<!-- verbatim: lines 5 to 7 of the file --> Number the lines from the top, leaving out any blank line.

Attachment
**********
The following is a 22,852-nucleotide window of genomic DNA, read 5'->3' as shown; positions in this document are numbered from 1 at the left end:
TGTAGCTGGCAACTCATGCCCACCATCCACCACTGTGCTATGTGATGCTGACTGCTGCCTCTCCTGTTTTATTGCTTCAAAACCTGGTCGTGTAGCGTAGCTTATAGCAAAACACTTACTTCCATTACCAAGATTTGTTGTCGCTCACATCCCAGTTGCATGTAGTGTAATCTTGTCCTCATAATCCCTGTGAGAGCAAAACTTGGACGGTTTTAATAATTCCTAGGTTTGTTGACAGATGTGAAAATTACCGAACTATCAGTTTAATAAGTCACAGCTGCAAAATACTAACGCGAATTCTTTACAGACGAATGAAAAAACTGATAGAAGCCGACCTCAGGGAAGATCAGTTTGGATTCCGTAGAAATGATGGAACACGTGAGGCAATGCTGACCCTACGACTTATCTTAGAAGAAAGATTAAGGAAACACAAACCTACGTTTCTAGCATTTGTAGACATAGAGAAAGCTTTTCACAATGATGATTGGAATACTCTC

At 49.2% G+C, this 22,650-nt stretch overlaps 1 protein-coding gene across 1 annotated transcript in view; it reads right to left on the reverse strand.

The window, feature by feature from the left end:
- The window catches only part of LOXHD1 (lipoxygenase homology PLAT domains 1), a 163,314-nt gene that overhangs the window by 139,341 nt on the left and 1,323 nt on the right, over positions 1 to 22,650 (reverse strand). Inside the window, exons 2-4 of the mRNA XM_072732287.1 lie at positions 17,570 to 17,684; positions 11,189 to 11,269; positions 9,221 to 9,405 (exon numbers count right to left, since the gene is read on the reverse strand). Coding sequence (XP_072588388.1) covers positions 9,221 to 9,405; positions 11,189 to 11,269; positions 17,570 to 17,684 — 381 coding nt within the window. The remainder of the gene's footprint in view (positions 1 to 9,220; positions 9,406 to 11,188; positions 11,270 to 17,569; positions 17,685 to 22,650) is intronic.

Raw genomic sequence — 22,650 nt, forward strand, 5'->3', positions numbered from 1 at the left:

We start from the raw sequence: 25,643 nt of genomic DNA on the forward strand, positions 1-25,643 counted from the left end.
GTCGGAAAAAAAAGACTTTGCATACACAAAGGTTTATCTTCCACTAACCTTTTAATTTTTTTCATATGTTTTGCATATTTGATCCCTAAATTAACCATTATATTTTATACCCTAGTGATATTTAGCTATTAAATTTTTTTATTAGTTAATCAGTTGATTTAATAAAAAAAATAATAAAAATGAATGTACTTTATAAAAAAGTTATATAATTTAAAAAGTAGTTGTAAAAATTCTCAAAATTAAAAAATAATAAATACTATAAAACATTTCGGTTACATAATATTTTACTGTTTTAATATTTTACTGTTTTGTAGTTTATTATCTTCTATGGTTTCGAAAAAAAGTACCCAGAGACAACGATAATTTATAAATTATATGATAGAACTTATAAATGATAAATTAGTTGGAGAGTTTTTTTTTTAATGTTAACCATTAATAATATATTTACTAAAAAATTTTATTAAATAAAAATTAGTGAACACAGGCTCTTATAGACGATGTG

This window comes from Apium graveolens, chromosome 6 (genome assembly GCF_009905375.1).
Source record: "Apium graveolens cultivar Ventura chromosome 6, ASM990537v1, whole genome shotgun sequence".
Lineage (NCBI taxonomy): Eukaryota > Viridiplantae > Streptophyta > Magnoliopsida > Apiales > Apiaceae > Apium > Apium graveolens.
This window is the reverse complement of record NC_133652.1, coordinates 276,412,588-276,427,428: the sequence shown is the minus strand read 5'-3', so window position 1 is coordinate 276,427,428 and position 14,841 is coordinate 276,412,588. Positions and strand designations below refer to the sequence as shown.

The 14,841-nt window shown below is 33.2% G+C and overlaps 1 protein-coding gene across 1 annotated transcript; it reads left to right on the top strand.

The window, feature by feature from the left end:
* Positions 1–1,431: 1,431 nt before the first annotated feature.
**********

- The window catches only part of LOXHD1 (lipoxygenase homology PLAT domains 1), a 163,314-nt gene that overhangs the window by 139,341 nt on the left and 1,323 nt on the right, over positions 1 to 22,650 (reverse strand). Inside the window, exons 2-4 of the mRNA XM_072732287.1 lie at positions 17,570 to 17,684; positions 11,189 to 11,269; positions 9,221 to 9,405 (exon numbers count right to left, since the gene is read on the reverse strand). Coding sequence (XP_072588388.1) covers positions 9,221 to 9,405; positions 11,189 to 11,269; positions 17,570 to 17,684 — 381 coding nt within the window. The remainder of the gene's footprint in view (positions 1 to 9,220; positions 9,406 to 11,188; positions 11,270 to 17,569; positions 17,685 to 22,650) is intronic.

Raw genomic sequence — 22,650 nt, forward strand, 5'->3', positions numbered from 1 at the left:

We start from the raw sequence: 25,643 nt of genomic DNA on the forward strand, positions 1-25,643 counted from the left end.